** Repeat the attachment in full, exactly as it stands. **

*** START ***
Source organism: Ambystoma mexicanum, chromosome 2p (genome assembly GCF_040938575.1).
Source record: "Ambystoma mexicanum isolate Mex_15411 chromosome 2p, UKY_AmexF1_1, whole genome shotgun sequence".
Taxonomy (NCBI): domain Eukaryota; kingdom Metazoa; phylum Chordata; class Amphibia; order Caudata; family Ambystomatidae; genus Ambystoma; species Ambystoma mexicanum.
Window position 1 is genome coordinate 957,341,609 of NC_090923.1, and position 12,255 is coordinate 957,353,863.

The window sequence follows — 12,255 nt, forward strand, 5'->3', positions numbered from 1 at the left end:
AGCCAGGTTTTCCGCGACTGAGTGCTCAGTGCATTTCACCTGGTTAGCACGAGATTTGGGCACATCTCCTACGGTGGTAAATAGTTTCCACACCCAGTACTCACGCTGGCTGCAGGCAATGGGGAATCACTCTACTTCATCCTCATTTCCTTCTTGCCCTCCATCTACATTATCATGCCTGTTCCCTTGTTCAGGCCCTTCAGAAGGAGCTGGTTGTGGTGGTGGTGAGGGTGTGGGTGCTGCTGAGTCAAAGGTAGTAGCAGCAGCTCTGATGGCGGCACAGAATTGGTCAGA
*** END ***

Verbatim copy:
Source organism: Ambystoma mexicanum, chromosome 2p (genome assembly GCF_040938575.1).
Source record: "Ambystoma mexicanum isolate Mex_15411 chromosome 2p, UKY_AmexF1_1, whole genome shotgun sequence".
Taxonomy (NCBI): domain Eukaryota; kingdom Metazoa; phylum Chordata; class Amphibia; order Caudata; family Ambystomatidae; genus Ambystoma; species Ambystoma mexicanum.
Window position 1 is genome coordinate 957,341,609 of NC_090923.1, and position 12,255 is coordinate 957,353,863.

The window sequence follows — 12,255 nt, forward strand, 5'->3', positions numbered from 1 at the left end:
AGCCAGGTTTTCCGCGACTGAGTGCTCAGTGCATTTCACCTGGTTAGCACGAGATTTGGGCACATCTCCTACGGTGGTAAATAGTTTCCACACCCAGTACTCACGCTGGCTGCAGGCAATGGGGAATCACTCTACTTCATCCTCATTTCCTTCTTGCCCTCCATCTACATTATCATGCCTGTTCCCTTGTTCAGGCCCTTCAGAAGGAGCTGGTTGTGGTGGTGGTGAGGGTGTGGGTGCTGCTGAGTCAAAGGTAGTAGCAGCAGCTCTGATGGCGGCACAGAATTGGTCAGA